Summer Watching

Last month we brought you some summer reading recommendations. Today we have some movies and videos that might be word-nerd-worthy.

“A group of ivory-tower lexicographers realize they need to hear how real people talk, and end up helping a beautiful singer escape from the Mob.”  Did you know such a movie existed?  Is it too good to be true?  It’s not. Ball of Fire stars Gary Cooper as that ivory-tower lexicographer, Professor Bertram Potts, and Barbara Stanwyck, in an Oscar-nominated role, as Sourpuss O’Shea, that saucy nightclub singer. They meet while the professor is researching an article on slang, and as expected, end up falling for each other.

Love the Scripps National Spelling Bee? Chances are you already love Spellbound, a documentary which follows eight competitors in the 1999 Scripps National Spelling Bee. You may also want to check out The Girl Who Spelled Freedom, a 1986 made-for-TV movie based on the true story of Linn Yann, a Cambodian refugee who survived the Khmer Rouge labor camps and immigrated with her family to Chattanooga, Tennessee.  Four years later, “she won the countywide 1983 Chattanooga Times Spelling Bee,” before making it to the 1985 national finals of the Scripps Bee in Washington, DC.

Also available for your spelling-viewing pleasure are Akeelah and the Bee, about “a young girl from South Los Angeles [who] tries to make it to the National Spelling Bee,” and Bee Season, based on Myla Goldberg’s novel about “a wife and mother [who] begins a downward emotional spiral, as her husband avoids their collapsing marriage by immersing himself in his 11 year-old daughter’s quest to become a spelling bee champion.”

For you crossword-puzzle addicts, there’s Wordplay which focuses on four crossword puzzle solvers competing in the American Crossword Puzzle Tournament, features Will Shortz, the editor of The New York Times crossword puzzle, and includes celebrity crossword-geek “confessions” from the likes of Jon Stewart, Bill Clinton, Bob Dole, and documentarian Ken Burns. If Scrabble is more to your taste, try Word Wars which explores the world of competitive Scrabble playing, following “four players in the nine months leading up to the 2002 National Scrabble Championship.”

For you history buffs, there’s The Story of English, a nine-part series that appeared on PBS in the mid-1980s, and that includes such episodes as An English Speaking World, The Guid Scots Tongue, and Muvver Tongue.  Also be sure check out the perfectly delightful History of English in 10 Minutes from Open University.

Want a walk down memory lane? Sing along with Schoolhouse Rock’s Grammar Rock, in particular Conjunction Junction (“What’s your function?”) and Lolly Lolly Lolly Get Your Adverbs Here.

Know of more word-nerd-friendly movies and videos?  Share them in the comments!  Till then, here’s to happy (air-conditioned) summer watching.

Who owns quodpot?

I’ve been following the court battle between J. K . Rowling/Warner Brothers and the owner of The Harry Potter Lexicon with mixed feelings. My first thought was that the idea that words can be owned by anyone is ridiculous.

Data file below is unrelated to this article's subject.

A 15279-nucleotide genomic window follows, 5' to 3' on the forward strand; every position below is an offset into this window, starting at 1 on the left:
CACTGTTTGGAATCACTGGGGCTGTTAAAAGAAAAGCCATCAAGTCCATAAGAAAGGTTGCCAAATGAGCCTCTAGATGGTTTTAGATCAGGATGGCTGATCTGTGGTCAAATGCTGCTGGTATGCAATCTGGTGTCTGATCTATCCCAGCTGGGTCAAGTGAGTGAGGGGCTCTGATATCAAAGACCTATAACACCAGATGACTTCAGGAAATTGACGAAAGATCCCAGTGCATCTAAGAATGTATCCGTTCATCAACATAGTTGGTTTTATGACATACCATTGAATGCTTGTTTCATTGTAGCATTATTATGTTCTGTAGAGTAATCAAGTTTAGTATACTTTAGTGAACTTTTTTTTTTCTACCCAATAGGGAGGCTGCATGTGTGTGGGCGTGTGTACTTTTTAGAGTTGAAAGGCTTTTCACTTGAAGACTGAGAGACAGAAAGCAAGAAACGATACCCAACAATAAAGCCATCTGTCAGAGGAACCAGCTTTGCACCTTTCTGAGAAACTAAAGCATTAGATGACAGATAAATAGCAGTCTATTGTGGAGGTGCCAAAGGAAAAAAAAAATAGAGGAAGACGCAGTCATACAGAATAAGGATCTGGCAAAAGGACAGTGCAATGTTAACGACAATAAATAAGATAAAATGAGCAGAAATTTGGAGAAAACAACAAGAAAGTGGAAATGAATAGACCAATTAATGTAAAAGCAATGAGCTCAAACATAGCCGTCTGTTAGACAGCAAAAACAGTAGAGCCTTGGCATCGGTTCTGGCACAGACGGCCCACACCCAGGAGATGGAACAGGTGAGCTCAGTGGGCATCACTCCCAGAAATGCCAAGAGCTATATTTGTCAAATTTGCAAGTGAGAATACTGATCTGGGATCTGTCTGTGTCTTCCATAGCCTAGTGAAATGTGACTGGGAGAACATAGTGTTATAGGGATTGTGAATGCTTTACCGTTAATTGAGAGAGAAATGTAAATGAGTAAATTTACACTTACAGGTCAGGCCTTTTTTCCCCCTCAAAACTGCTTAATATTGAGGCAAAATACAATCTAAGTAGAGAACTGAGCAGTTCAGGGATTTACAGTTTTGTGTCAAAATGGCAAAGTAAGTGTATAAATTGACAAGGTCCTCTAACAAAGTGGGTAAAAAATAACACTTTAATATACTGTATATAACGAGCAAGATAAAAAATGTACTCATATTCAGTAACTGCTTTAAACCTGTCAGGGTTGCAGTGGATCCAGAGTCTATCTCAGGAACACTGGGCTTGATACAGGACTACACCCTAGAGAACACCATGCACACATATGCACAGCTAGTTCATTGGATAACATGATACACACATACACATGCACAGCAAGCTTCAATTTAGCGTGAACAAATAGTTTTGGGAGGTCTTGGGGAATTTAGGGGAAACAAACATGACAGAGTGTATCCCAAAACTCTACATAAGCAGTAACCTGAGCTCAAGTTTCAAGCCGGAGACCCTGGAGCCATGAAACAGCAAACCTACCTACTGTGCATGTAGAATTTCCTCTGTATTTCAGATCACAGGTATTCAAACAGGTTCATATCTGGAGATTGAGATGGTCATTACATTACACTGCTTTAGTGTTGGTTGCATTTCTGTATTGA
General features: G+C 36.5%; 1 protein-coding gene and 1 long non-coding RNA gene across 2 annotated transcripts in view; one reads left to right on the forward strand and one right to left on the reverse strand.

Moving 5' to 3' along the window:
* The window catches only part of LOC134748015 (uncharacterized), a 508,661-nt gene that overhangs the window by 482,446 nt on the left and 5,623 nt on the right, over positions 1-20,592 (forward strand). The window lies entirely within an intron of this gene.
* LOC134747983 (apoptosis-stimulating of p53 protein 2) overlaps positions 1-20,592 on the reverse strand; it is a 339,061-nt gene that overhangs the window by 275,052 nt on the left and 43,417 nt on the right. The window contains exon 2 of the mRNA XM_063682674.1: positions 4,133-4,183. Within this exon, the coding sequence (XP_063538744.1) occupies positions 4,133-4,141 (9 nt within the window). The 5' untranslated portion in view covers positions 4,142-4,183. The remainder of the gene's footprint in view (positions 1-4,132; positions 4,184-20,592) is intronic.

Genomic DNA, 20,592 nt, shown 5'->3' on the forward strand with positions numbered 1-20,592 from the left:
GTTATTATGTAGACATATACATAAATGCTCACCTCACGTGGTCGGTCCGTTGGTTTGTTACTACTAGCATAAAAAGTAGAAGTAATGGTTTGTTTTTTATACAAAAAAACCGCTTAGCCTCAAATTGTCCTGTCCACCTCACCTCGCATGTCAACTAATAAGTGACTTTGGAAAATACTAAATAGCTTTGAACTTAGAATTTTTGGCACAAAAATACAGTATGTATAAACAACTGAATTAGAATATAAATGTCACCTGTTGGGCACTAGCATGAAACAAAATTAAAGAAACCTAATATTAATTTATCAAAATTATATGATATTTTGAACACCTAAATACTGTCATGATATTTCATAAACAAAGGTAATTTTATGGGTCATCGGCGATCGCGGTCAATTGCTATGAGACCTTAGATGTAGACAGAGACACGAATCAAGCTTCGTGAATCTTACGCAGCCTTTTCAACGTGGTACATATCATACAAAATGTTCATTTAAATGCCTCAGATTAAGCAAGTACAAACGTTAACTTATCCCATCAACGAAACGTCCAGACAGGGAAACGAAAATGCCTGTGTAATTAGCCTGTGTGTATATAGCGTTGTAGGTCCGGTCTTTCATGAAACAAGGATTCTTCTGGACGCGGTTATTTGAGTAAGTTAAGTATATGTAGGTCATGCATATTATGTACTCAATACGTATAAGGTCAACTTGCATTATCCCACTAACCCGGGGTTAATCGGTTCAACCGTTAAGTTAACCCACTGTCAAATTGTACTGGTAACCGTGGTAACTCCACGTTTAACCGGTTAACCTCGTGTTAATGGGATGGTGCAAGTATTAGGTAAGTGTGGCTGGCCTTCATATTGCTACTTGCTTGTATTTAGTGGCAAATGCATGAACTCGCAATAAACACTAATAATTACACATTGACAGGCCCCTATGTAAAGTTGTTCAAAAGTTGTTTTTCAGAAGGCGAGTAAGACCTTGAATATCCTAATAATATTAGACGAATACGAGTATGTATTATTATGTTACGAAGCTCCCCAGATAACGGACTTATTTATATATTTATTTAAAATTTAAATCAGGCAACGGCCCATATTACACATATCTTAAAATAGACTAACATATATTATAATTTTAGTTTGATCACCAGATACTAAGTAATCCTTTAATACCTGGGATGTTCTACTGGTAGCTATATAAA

But when the words in question are all original works, it changes the equation. And the fact that Rowling has hitherto been so open and supportive of Potter fans and some derivative works puts her in a different category than your typical litigious big media company. I’m inclined to think she should be the final arbiter of who presents Potter content, in any form.

The nearest analogy I can think of is the Star Wars universe, which contains books, movies, and many other derivative works, and which is tightly controlled by Lucas and his minions.

This raises the question of who owns all the content on Wordie. I never bothered to write terms of service, because they just seem dumb. No one reads them, and in the few instances of abuse that have arisen, I’ve used technical solutions, like blocking IP addresses, rather than legal ones. I did consider having a TOS which, in the small print, gave all rights to all content to Bill Shatner, or perhaps Abe Vigoda, and may do that retroactively. Thoughts?

Incubus, the first movie in… Shatneranto? Shasperanto?

Have you ever wondered what spoken Esperanto sounds like? Have you ever wondered what it sounds like spoken by Bill Shatner, in an expressionistic black and white fantasia of an arthouse horror movie?

Of course you have, so you need to see Incubus, made in 1965 by Outer Limits creator Leslie Stevens and written entirely in Esperanto. The plot is heavy handed in a moralistic, Bergmanesque sort of way–it’s plainly inspired by The Seventh Seal. But the cinematography was done by Conrad L. Hall, who later went on to win best cinematography Oscars for Butch Cassidy and the Sundance Kid, American Beauty, and Road to Perdition, and many of the shots are disarmingly beautiful.

The acting isn’t too bad either. While his later tendency to overact is sometimes apparent, young pre-Star Trek Shatner is, dare I say, rather dashing.

Helvetica, math, bloggers

A few small bits:

Helvetica: The Movie. A movie about a font — font meets girl, font loses girl, etc. Great concept, and its web site is, as one might expect from such a high-design project, quite lovely as well.

I recently came across what amounts to a math dictionary. Definitely not high-design, but the content is very well done, and it includes many citations, the best part of any dictionary.

Lastly, a few Wordie regulars have graciously agreed to contribute to this blog on an occasional, informal basis. Stay tuned 🙂